Category: Alpines and Rock Gardens Groundcovers Perennials Cactus and Succulents
Height: 6-12 in. (15-30 cm) 12-18 in. (30-45 cm) 18-24 in. (45-60 cm) 24-36 in. (60-90 cm) 36-48 in. (90-120 cm)
Spacing: 18-24 in. (45-60 cm) 24-36 in. (60-90 cm) 36-48 in. (90-120 cm)
Hardiness: USDA Zone 4b: to -31.6 °C (-25 °F) USDA Zone 5a: to -28.8 °C (-20 °F) USDA Zone 5b: to -26.1 °C (-15 °F) USDA Zone 6a: to -23.3 °C (-10 °F) USDA Zone 6b: to -20.5 °C (-5 °F) USDA Zone 7a: to -17.7 °C (0 °F) USDA Zone 7b: to -14.9 °C (5 °F) USDA Zone 8a: to -12.2 °C (10 °F) USDA Zone 8b: to -9.4 °C (15 °F) USDA Zone 9a: to -6.6 °C (20 °F) USDA Zone 9b: to -3.8 °C (25 °F) USDA Zone 10a: to -1.1 °C (30 °F) USDA Zone 10b: to 1.7 °C (35 °F)
Sun Exposure: Full Sun Sun to Partial Shade Light Shade
Danger: Plant has spines or sharp edges; use extreme caution when handling
Bloom Color: Bright Yellow
Bloom Time: Mid Summer
Foliage: Grown for foliage Succulent
Other details: Drought-tolerant; suitable for xeriscaping Average Water Needs; Water regularly; do not overwater
Soil pH requirements: 6.1 to 6.5 (mildly acidic) 6.6 to 7.5 (neutral) 7.6 to 7.8 (mildly alkaline)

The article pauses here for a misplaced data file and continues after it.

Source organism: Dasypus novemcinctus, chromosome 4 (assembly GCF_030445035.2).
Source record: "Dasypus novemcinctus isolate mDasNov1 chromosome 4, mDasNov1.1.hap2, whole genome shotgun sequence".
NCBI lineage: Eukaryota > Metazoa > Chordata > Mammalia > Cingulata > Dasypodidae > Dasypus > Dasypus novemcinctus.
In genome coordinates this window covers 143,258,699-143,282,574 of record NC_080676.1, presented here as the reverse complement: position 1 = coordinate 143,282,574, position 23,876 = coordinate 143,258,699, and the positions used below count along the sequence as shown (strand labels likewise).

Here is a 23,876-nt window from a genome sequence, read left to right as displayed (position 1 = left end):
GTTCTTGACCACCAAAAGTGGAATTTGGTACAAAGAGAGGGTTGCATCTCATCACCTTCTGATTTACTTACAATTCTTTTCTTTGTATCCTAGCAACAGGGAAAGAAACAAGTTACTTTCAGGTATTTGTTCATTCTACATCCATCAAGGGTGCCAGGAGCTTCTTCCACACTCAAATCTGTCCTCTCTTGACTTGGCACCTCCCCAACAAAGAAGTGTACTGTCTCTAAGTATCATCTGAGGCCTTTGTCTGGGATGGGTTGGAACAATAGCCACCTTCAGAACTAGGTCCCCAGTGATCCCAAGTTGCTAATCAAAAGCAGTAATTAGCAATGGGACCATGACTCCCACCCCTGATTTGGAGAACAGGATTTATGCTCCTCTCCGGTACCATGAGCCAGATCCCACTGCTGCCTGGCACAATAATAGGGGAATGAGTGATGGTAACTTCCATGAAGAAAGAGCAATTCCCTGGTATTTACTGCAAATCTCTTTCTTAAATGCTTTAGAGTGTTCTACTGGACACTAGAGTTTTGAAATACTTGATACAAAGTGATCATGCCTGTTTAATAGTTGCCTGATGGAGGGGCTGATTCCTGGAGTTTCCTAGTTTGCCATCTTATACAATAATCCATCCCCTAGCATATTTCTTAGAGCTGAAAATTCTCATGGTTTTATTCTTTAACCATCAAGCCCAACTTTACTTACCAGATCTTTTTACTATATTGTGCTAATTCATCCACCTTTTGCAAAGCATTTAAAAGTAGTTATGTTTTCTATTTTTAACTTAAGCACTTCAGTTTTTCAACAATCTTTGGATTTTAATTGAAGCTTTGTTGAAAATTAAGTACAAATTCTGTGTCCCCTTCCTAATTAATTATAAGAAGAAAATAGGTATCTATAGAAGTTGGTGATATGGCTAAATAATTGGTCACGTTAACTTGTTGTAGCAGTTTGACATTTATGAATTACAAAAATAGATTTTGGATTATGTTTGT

Patent Information: Non-patented
Propagation Methods: From woody stem cuttings Allow cut surface to callous over before planting
Seed Collecting: Allow unblemished fruit to ripen; clean and dry seeds Unblemished fruit must be significantly overripe before harvesting seed; clean and dry seeds Properly cleaned, seed can be successfully stored
On Feb 4, 2013, Mr_Monopoly from North Olmsted, OH wrote:
I just got this plant last spring and have heard many great things about it. I have seen it growing all over North Olmsted and surrounding cities. As for the people complaining about the spines, simple solution: DON'T TOUCH IT!
On Dec 17, 2012, aliasjhnsn from Marineland, FL wrote:
This plant is an unbelievably awful scourge in coastal Florida where I reside.
Any tiny section will propagate in the poorest of soil (pure sand!) and torment any mammal that comes in contact with it. The spines are barbed and once the have penetrated the skin are basically impossible to remove.
I have scar tissue on my left thumb from a serious run in that happened over a decade ago.
The best way to fight this monster is to fertilize! It hates nutrients! But, I have seen it literally growing IN saltwater in the Bahamas!